War of the Rebellion: Serial 122 Page 0752 CORRESPONDENCE, ETC.

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charge individuals for similar services, and in no case more than the rates named in the circular from this Department. The purport of that circular was to prevent imposition upon the Government, and not to establish contracts between it and the various railroad and other transportation companies of the country. You are therefore, in the absence of a special contract on proper authority, to consider all services for transportation as having been made without contract, the compensation for which is never to exceed the rates named in the circular referred to or the rates charged individuals for similar services, and in fixing those amounts the evidence adduced by the claimants should be duly considered, and such deductions made from their bills as such evidence and the circular aforesaid would show to be right and proper.

I have the honor to be, very respectfully,


Secretary of War.

The character of the Illinois Central Railroad provides that the Government may have the use of their roadway free of charge. We have made an arrangement with that company by which the Government is to be charged 331/3 per cent. less than the rates usually charged to other parties for similar services. Please bear this in mind when settling the bills of that company.

S. C.


Washington,, December 20, 1861.

His Excellency Governor JOHN A. ANDREW,

Boston, Mass.:

SIR: I have the honor to acknowledge the receipt of your letter of the 16th on the subject of the coast defenses of Massachusetts, and hasten to afford for your information a brief statement of the condition of the coast in that respect.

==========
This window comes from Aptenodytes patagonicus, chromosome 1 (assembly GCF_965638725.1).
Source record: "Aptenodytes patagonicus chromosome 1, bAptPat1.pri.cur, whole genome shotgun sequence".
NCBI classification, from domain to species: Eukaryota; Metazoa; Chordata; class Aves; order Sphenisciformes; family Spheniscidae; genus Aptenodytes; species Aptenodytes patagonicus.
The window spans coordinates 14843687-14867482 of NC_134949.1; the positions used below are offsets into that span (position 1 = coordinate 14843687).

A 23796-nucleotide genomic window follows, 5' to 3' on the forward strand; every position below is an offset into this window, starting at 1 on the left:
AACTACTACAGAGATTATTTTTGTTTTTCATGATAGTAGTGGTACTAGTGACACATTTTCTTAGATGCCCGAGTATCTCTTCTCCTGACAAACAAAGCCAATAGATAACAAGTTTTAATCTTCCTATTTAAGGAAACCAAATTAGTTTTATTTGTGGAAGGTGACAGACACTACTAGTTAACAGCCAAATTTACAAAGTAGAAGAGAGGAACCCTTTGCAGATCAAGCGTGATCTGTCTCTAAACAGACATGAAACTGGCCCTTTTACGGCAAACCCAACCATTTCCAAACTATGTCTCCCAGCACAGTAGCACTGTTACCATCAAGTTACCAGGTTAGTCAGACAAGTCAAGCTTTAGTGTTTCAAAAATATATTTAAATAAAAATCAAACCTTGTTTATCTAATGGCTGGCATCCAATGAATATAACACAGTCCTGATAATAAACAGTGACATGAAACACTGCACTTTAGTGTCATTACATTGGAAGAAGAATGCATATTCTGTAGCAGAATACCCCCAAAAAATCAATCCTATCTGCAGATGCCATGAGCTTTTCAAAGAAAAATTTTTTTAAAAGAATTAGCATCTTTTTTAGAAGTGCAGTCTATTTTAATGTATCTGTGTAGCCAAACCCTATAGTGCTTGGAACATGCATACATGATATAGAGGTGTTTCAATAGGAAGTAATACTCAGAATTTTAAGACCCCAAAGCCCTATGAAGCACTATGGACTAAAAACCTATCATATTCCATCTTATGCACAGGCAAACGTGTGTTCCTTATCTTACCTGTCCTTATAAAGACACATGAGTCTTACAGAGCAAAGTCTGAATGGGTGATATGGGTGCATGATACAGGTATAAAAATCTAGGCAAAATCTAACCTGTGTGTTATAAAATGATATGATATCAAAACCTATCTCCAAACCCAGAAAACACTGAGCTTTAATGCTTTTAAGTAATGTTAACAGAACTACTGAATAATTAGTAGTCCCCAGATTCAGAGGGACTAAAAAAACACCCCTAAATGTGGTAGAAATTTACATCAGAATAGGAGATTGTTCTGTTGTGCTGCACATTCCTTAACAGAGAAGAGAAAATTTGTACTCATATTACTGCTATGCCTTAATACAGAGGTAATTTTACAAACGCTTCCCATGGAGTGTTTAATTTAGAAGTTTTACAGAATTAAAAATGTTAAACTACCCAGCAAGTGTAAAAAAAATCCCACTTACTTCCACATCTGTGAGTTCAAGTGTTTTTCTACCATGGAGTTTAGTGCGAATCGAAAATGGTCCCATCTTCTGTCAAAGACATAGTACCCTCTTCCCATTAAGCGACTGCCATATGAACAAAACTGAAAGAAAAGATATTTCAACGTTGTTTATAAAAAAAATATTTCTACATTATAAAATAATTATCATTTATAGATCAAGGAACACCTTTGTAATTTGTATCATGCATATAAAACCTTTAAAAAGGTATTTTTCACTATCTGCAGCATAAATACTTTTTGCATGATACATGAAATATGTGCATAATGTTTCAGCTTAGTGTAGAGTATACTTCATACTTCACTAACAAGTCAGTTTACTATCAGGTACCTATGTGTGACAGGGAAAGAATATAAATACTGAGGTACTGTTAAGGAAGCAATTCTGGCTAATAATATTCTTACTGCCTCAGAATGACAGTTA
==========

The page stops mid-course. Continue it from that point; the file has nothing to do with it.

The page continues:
I will first state in general terms that no forts or batteries have been built or commenced upon any part of the coast of Massachusetts since the war of 1812, except in the harbors of New Bedford and Boston. The works in these will be particularly specified directly. Previous to and during the war of 1812 small forts were erected at several points on that coast, viz, at Marblehead, Salem, and Gloucester, and small open batteries at some others. Nothing has been done since the peace to any of these, and all have fallen into dilapidation. Projects were made more than thirty years ago for permanent forts at Marblehead and Salem, but in the great difficulty of obtaining appropriations for defenses at places of the highest importance, the commencement of these has not been attempted. What can now be done at these places and any others that may need this kind of protection is to raise earthen batteries of the necessary extent, including the repairs of such of these old works as are worthy of it. Except where the earth is too deeply frozen, these earthen batteries may be quickly built and made ready for service. I have instructed the only engineer officer whose services in that quarter I can now command to examine all those positions and report forthwith on these repairs and extensions with estimates of cost. In the meantime I will venture the conjecture that the expenditures upon needful works of this nature, independent of the cost of their armament and its supplies, may be kept within the limits of $200,000;